I already adore this book. I like how it can serve as an inspiration to both children and grown- ups. It teaches life lessons that are often hard to grasp as adults and are even harder to speak to children about. And what awesome lessons to teach at any age and especially from an early age.
This is how the book begins…
“Zero was a big round number. When she looked at herself, she just saw a hole right in her center. Everyday she watched the other numbers line up to count: 1, 2, 3,4, 5 6, 7…! Those numbers have value. That’s why they count.”
Zero feels like, well, how do I say it…a zero! She desperately tries to transform herself into another number…any other number and fails miserably each time. How many of us can relate to this? How many times have you done something just to fit in – even as adults? Kids have even a harder time with this and are often bullied because of being different. How many kids do you know who don’t feel like they quite fit in at school or with their peers? Maybe you were that kid.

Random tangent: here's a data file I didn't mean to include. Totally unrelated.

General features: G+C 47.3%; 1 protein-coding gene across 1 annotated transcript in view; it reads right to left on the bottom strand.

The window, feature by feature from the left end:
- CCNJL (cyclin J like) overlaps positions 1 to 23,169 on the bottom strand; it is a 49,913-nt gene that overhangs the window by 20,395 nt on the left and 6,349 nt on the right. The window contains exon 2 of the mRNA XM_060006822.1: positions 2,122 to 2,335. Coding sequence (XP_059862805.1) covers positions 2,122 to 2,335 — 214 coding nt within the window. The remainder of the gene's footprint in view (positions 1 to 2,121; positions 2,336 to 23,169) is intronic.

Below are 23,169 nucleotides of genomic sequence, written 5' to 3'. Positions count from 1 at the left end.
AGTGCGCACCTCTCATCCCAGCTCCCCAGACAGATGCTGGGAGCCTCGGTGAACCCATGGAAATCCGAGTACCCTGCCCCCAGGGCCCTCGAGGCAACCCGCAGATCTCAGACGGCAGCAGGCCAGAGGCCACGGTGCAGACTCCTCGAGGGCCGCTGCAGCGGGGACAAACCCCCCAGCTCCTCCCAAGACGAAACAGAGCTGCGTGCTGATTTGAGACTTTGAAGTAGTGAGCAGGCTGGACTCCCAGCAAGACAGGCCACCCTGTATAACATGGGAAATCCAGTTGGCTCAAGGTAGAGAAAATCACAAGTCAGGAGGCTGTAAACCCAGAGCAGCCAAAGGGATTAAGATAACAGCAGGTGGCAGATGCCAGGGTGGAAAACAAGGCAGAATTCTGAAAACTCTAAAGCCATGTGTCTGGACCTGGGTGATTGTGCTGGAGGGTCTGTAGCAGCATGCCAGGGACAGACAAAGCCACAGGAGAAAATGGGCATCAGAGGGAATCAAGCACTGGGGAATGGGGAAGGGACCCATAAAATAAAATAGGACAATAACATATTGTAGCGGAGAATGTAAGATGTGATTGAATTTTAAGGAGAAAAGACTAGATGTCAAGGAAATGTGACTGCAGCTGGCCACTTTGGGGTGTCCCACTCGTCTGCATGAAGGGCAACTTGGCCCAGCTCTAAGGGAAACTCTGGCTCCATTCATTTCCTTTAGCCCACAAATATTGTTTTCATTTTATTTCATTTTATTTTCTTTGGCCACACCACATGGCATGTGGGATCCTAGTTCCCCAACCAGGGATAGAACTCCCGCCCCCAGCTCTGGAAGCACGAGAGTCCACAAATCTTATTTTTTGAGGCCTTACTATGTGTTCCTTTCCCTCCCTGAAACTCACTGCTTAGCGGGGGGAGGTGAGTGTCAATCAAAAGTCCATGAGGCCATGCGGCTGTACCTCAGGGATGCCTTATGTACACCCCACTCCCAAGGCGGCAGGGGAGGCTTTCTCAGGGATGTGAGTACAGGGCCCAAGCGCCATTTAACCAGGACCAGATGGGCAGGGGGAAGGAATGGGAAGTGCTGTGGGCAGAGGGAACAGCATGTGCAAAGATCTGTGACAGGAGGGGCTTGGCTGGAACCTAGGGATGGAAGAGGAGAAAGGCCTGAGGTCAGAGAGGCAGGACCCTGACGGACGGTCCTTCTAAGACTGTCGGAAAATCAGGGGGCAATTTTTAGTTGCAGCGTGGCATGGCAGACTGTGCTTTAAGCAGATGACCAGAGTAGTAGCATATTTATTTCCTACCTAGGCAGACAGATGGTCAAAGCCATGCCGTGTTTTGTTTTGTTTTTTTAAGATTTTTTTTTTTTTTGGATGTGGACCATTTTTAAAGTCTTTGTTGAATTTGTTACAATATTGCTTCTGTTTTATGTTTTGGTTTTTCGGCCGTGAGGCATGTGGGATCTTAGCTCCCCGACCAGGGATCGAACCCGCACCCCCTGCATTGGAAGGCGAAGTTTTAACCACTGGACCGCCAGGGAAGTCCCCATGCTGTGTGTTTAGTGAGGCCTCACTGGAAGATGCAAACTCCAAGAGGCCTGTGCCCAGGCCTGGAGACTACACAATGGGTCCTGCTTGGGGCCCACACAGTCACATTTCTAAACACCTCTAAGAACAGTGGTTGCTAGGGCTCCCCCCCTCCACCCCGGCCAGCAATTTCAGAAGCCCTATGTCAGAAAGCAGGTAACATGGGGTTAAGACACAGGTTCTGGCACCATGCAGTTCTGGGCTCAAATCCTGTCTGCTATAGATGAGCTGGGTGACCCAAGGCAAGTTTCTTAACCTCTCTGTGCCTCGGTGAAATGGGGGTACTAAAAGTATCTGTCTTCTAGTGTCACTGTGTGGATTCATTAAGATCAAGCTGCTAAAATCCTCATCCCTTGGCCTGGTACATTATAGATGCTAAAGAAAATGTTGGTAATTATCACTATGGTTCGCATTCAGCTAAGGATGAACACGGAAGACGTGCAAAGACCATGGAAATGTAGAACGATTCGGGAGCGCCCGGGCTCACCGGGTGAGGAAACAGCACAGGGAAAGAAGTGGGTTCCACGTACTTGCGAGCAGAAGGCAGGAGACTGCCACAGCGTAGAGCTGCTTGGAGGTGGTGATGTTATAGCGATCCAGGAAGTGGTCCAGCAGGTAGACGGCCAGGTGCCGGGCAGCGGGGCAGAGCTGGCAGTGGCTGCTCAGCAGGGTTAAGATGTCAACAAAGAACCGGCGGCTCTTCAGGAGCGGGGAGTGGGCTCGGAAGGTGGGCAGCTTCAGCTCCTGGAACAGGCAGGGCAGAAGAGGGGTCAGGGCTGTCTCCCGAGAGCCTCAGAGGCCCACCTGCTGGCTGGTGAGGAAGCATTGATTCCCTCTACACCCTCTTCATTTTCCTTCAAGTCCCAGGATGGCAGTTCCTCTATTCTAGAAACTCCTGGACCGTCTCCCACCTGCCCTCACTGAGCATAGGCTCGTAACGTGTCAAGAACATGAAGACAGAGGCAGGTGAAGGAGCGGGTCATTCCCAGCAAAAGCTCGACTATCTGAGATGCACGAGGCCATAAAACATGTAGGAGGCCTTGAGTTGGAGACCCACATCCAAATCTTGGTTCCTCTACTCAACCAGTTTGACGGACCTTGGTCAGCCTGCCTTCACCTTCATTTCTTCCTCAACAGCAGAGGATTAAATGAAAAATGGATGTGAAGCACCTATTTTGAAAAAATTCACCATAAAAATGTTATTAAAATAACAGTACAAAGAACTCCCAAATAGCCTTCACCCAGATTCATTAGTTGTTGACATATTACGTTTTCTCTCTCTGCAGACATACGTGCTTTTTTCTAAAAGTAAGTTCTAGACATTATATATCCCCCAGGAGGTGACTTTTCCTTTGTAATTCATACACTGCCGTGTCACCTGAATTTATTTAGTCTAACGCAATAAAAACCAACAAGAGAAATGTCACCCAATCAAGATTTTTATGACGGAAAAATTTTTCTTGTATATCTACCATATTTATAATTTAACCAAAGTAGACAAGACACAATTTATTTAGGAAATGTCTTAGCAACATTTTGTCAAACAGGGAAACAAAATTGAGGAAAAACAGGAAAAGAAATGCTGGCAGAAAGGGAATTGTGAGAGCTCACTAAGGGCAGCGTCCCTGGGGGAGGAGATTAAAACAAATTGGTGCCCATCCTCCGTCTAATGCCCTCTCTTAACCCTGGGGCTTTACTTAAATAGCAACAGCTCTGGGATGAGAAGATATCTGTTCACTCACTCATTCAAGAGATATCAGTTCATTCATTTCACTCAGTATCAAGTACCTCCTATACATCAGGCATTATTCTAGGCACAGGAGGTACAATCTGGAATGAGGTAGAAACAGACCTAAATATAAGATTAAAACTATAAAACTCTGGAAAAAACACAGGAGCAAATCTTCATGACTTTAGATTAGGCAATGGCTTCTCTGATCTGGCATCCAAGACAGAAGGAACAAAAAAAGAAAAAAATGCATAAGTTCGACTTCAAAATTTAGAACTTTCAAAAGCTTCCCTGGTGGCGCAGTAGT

Zero’s journey eventually lands her in a spot where she finally feels like she fits in but better yet, where she feels as her true self…she can make a difference. It is awesome when she finally discovers why she is so important.
The book’s simple text teaches readers that every child, every adult, every thing for that matter has value and we each deserve to see our own worth. It highlights the value that each of us brings to the table, that there is NO greater value than that which we find in ourselves first. That we each have been granted an opportunity in this life to find that unique place where we “fit” and add value.